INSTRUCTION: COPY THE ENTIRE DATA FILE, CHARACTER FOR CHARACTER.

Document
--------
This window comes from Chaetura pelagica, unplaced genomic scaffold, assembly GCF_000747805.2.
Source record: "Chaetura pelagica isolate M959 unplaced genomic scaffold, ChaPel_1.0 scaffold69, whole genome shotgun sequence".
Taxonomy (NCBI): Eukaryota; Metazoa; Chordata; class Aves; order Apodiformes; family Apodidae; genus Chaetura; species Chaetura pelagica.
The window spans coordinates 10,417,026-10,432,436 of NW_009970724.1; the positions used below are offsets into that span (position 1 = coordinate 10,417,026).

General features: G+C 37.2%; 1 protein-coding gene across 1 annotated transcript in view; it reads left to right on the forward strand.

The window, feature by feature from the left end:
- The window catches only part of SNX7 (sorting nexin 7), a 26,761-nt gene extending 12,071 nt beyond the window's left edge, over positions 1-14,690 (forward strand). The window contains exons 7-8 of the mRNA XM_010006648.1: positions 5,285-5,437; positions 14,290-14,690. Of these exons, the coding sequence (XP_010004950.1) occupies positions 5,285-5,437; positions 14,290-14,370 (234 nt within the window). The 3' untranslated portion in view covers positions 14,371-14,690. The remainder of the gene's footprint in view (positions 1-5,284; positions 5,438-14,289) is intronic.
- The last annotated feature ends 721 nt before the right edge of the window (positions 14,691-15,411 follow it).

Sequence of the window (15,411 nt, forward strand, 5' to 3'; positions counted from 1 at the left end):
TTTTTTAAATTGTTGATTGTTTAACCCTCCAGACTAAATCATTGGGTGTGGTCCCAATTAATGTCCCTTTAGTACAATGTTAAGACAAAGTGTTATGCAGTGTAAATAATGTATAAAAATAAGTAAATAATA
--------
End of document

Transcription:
This window comes from Chaetura pelagica, unplaced genomic scaffold, assembly GCF_000747805.2.
Source record: "Chaetura pelagica isolate M959 unplaced genomic scaffold, ChaPel_1.0 scaffold69, whole genome shotgun sequence".
Taxonomy (NCBI): Eukaryota; Metazoa; Chordata; class Aves; order Apodiformes; family Apodidae; genus Chaetura; species Chaetura pelagica.
The window spans coordinates 10,417,026-10,432,436 of NW_009970724.1; the positions used below are offsets into that span (position 1 = coordinate 10,417,026).

General features: G+C 37.2%; 1 protein-coding gene across 1 annotated transcript in view; it reads left to right on the forward strand.

The window, feature by feature from the left end:
- The window catches only part of SNX7 (sorting nexin 7), a 26,761-nt gene extending 12,071 nt beyond the window's left edge, over positions 1-14,690 (forward strand). The window contains exons 7-8 of the mRNA XM_010006648.1: positions 5,285-5,437; positions 14,290-14,690. Of these exons, the coding sequence (XP_010004950.1) occupies positions 5,285-5,437; positions 14,290-14,370 (234 nt within the window). The 3' untranslated portion in view covers positions 14,371-14,690. The remainder of the gene's footprint in view (positions 1-5,284; positions 5,438-14,289) is intronic.
- The last annotated feature ends 721 nt before the right edge of the window (positions 14,691-15,411 follow it).

Sequence of the window (15,411 nt, forward strand, 5' to 3'; positions counted from 1 at the left end):
TTTTTTAAATTGTTGATTGTTTAACCCTCCAGACTAAATCATTGGGTGTGGTCCCAATTAATGTCCCTTTAGTACAATGTTAAGACAAAGTGTTATGCAGTGTAAATAATGTATAAAAATAAGTAAATAATA